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fa·​nat·​ic fə-ˈna-tik How to pronounce fanatic (audio)
plural fanatics
disapproving : a person exhibiting excessive enthusiasm and intense uncritical devotion toward some controversial matter (as in religion or politics)
a religious fanatic [=extremist]
The fanatics are convinced they are serving a righteous cause and that all means are justified …Flora Lewis
: a person who is extremely enthusiastic about and devoted to some interest or activity
a boating/sports/racing fanatic
She's a real fanatic when it comes to working out.
Since the U.S. economy began to sputter in 2008, shoppers have become coupon fanatics and lovers of buy-one-get-one-free deals …Janet K. Keeler


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variants or fanatical
: marked by excessive enthusiasm and often intense uncritical devotion
they're fanatic about politics
a fanatic attention to details
fanatically adverb
fanaticalness noun

Did you know?

The Fanatical Origin of Fan

There are a good number of etymological myths in the English language, stories about the origins of words (such as the widespread notion that posh originated as an acronym for “port out, starboard home”) which are, to put it kindly, inaccurate. But this does not mean that every vivid account of linguistic origin is fictitious. Many words, such as fan, do have colorful backstories.

Fan is generally–and very likely correctly–believed to be a shortened form of fanatic. The origin of fanatic (which can be traced back to the Latin word fanum, meaning “sanctuary, temple”) is less often commented on. In English, fan made an early appearance in the late 17th century only to disappear for two centuries, resurfacing in the late 19th century. In this later period of use, it often referred to the devoted observers of, or participants in, a sport. An 1885 article from The Kansas City Times, for example, contains the line “The base ball ‘fans’ of the ploice [sic] force and fire department engage in a ball game.”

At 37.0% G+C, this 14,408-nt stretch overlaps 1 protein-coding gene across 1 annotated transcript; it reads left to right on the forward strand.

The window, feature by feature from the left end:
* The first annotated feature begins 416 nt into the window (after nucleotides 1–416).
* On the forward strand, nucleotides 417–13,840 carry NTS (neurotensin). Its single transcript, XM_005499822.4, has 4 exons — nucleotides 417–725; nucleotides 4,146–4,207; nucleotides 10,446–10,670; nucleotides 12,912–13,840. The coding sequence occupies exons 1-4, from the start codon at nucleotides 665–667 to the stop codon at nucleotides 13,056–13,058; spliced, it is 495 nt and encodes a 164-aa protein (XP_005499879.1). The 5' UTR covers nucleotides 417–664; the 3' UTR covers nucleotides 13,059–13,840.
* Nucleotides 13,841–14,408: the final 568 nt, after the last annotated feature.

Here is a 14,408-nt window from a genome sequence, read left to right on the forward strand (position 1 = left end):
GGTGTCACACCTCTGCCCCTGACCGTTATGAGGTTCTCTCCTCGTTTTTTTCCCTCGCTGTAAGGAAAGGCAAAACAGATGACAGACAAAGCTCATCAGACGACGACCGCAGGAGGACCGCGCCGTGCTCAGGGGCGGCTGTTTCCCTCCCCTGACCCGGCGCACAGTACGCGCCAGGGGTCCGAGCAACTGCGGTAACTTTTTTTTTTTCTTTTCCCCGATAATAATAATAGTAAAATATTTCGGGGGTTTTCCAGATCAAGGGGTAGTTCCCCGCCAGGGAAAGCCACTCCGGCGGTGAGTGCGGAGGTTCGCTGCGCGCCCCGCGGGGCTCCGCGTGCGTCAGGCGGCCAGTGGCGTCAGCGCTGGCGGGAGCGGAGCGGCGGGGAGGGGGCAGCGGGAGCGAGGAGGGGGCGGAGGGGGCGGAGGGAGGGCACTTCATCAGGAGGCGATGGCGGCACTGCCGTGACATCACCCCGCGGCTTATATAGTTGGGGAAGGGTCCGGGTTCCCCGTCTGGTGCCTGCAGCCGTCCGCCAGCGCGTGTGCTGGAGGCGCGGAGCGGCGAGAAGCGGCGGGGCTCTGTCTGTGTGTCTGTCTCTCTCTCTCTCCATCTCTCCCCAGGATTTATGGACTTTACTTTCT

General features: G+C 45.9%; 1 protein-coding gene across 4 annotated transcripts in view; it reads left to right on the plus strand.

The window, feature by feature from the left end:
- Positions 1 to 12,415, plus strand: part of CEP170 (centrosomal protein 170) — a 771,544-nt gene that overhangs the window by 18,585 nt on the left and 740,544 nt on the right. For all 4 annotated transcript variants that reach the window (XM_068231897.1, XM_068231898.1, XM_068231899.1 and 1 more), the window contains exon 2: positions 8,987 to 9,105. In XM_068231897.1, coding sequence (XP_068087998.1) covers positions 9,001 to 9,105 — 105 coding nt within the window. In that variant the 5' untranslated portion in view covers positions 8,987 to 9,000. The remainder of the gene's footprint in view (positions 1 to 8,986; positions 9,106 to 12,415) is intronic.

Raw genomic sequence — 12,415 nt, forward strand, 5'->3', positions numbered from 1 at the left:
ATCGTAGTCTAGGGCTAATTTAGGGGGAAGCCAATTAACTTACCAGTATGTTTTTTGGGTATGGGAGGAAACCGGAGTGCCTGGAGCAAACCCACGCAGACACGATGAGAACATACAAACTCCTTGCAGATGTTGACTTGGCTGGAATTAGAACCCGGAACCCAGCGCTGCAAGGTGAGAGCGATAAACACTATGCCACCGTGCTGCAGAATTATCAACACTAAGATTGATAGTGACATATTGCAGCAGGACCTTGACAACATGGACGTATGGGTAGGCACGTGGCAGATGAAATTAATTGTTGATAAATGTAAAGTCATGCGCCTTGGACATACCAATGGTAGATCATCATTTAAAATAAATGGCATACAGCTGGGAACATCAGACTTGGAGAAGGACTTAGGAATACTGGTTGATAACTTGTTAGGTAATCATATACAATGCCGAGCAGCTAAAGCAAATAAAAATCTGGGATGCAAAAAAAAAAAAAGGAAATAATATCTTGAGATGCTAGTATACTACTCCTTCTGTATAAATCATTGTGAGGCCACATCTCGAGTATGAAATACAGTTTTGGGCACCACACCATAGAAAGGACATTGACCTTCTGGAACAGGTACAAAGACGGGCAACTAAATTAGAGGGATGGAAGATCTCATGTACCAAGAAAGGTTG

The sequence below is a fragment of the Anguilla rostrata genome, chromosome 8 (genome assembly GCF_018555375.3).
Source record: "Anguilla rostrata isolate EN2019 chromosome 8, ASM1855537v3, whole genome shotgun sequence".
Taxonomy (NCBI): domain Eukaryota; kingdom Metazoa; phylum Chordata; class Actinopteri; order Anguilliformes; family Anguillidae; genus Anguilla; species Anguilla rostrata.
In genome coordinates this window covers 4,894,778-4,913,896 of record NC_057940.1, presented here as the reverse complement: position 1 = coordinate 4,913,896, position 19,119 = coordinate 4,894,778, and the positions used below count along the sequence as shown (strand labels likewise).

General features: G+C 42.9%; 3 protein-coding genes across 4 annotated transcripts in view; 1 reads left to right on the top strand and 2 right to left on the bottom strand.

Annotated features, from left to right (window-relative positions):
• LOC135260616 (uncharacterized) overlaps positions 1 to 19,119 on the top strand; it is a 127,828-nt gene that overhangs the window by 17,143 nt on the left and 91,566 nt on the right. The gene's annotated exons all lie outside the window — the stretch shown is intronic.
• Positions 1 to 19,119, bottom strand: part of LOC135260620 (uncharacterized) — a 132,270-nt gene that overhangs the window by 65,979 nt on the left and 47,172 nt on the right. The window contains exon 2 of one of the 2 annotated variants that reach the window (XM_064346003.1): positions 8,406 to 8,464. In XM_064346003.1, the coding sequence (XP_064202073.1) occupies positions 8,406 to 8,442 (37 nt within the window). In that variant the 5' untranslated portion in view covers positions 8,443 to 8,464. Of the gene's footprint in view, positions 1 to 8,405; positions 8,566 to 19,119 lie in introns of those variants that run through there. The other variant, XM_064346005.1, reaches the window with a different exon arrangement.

Did you know?

The Latin adjective fanaticus, a derivative of the noun fanum, meaning “temple,” originally meant “of or relating to a temple.” It was later used to refer to pious individuals who were thought to have been inspired by a god or goddess. In time, the sense “frantic, frenzied, mad” arose because it was thought that persons behaving in such a manner were possessed by a deity. This was the first meaning of the English word fanatic. This sense is now obsolete, but it led to the meaning “excessively enthusiastic, especially about religious matters.” The word later became less specific, meaning simply “excessively enthusiastic or unreasonable.” The noun fan, meaning “enthusiast,” is probably a shortening of fanatic.

Examples of fanatic in a Sentence

Noun football fanatics are pretty much booked up for weekends from Labor Day to Super Bowl Sunday once he joined the movement, he became a fanatic Adjective because of her fanatical views, her friends know better than to try to discuss the issues with her
Recent Examples on the Web
Listen to this article Yasu Kizaki knows most sushi fanatics are looking for the freshest cuts of fish. Lily O'Neill, The Denver Post, 29 May 2024 The same Congressional Republicans who are abandoning Ukraine are also making Biden’s betrayal of Israel easier by refusing to approve the military assistance Israel needs to continue its offensive in Gaza, and to defend its people against Hamas and the other murderous fanatics who surround it. Chris Roemer, Baltimore Sun, 23 Mar. 2024
Queens of Drama is told in flashbacks, with a fanatic YouTuber serving as the audience’s guide. Mia Galuppo, The Hollywood Reporter, 3 Sep. 2019 In reality, such behavior would almost surely get the fanatic (and many of his comrades) killed. Peter Debruge, Variety, 16 May 2024 See all Example Sentences for fanatic 

These examples are programmatically compiled from various online sources to illustrate current usage of the word 'fanatic.' Any opinions expressed in the examples do not represent those of Merriam-Webster or its editors. Send us feedback about these examples.

Word History



Latin fanaticus inspired by a deity, frenzied, from fanum temple — more at feast

First Known Use


1644, in the meaning defined at sense 1


1550, in the meaning defined above

Time Traveler
The first known use of fanatic was in 1550

Dictionary Entries Near fanatic

Cite this Entry

“Fanatic.” Dictionary, Merriam-Webster, Accessed 14 Jun. 2024.

Kids Definition


fa·​nat·​ic fə-ˈnat-ik How to pronounce fanatic (audio)
variants or fanatical
: overly enthusiastic or devoted
fanatic noun
fanatically adverb

More from Merriam-Webster on fanatic

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